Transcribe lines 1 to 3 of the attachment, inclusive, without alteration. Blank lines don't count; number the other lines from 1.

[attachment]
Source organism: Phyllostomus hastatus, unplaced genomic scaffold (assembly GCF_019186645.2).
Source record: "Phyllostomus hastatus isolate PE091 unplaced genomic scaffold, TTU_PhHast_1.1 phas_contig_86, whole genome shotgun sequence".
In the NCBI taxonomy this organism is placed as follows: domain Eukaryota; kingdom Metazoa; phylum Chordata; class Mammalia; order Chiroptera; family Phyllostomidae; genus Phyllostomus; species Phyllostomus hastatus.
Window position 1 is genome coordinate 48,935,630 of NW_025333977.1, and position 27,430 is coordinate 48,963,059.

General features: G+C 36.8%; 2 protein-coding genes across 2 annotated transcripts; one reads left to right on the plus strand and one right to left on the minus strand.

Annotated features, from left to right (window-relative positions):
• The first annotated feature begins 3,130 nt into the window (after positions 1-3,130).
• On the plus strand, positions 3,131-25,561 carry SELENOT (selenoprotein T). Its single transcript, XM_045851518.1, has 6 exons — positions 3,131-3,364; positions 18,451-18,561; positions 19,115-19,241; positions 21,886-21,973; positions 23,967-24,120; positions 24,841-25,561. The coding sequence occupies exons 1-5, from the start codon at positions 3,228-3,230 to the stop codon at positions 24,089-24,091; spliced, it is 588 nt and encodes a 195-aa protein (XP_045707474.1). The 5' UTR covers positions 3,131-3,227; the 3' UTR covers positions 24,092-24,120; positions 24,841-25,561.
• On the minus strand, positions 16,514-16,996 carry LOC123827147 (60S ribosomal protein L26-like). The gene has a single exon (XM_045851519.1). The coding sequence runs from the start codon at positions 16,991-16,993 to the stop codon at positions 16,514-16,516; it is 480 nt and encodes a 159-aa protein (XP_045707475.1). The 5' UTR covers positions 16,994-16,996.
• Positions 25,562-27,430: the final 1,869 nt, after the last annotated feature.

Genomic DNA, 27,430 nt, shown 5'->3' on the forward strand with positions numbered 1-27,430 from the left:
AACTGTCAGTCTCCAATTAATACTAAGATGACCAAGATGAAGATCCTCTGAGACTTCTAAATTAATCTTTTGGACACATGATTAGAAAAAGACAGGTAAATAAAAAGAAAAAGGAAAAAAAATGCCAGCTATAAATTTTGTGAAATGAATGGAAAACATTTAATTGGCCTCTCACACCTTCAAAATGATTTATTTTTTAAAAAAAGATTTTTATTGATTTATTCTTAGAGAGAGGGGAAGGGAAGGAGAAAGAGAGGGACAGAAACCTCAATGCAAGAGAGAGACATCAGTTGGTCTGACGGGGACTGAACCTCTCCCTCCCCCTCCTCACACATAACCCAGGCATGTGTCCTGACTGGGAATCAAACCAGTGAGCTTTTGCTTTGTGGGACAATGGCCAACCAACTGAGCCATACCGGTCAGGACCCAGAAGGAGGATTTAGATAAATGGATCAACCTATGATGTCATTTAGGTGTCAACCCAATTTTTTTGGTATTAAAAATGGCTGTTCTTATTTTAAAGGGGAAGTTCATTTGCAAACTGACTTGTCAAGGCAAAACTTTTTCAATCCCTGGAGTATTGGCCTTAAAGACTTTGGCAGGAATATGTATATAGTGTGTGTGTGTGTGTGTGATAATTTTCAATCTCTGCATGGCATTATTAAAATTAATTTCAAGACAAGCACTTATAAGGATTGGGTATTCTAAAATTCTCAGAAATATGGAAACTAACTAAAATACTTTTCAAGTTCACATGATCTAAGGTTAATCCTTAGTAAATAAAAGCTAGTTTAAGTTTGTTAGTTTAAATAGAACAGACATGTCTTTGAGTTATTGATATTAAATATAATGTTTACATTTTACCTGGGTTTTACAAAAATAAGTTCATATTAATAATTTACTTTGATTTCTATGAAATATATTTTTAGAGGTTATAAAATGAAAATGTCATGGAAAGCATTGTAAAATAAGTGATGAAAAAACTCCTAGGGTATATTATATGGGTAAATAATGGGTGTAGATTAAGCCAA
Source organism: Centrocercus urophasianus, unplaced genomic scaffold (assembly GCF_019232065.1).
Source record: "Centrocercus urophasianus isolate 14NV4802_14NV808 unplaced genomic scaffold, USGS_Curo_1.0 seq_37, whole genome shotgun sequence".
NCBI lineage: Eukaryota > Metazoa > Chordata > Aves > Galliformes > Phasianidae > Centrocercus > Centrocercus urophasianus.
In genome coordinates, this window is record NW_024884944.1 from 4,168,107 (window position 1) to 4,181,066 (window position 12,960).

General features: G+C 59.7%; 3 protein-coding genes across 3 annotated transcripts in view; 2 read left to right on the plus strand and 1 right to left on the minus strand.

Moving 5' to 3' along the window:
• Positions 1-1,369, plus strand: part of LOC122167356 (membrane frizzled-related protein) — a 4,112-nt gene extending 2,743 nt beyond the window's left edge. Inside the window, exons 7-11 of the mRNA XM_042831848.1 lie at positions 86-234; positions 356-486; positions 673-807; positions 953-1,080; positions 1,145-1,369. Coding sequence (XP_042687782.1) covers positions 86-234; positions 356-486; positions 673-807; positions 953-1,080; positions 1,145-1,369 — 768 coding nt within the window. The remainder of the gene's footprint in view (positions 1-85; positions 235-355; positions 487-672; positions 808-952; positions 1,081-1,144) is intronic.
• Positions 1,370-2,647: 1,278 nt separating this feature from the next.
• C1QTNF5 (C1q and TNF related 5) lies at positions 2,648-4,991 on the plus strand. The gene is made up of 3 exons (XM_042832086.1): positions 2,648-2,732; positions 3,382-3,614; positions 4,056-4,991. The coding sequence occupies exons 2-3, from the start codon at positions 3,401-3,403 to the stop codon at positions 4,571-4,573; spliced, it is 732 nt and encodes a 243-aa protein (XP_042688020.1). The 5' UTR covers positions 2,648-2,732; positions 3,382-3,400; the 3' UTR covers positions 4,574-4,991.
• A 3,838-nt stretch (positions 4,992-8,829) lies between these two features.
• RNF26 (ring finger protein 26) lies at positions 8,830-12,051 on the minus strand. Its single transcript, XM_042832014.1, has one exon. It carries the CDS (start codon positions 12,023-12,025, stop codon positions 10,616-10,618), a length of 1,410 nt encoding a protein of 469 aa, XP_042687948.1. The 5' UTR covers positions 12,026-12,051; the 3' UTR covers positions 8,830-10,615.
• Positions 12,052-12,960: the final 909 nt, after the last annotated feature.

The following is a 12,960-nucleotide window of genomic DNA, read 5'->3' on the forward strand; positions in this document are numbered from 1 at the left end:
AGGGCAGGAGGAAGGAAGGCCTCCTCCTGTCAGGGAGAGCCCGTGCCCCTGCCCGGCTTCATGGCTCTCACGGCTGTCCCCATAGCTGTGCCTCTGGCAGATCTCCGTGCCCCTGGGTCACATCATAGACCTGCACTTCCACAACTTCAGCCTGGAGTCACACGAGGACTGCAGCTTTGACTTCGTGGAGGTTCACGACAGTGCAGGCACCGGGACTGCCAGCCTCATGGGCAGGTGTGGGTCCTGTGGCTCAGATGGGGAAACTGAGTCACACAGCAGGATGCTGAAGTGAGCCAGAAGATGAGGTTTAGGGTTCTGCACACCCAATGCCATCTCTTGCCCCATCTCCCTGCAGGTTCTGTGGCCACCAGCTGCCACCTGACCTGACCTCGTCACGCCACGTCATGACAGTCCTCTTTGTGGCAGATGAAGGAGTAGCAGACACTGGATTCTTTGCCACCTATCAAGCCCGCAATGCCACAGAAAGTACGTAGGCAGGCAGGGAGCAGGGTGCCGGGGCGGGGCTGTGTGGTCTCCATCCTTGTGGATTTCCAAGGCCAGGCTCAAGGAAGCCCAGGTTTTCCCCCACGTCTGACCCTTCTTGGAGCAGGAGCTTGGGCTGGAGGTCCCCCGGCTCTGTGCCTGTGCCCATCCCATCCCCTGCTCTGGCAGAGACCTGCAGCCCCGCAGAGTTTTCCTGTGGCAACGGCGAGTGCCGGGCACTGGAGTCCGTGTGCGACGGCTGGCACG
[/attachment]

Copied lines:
Source organism: Phyllostomus hastatus, unplaced genomic scaffold (assembly GCF_019186645.2).
Source record: "Phyllostomus hastatus isolate PE091 unplaced genomic scaffold, TTU_PhHast_1.1 phas_contig_86, whole genome shotgun sequence".
In the NCBI taxonomy this organism is placed as follows: domain Eukaryota; kingdom Metazoa; phylum Chordata; class Mammalia; order Chiroptera; family Phyllostomidae; genus Phyllostomus; species Phyllostomus hastatus.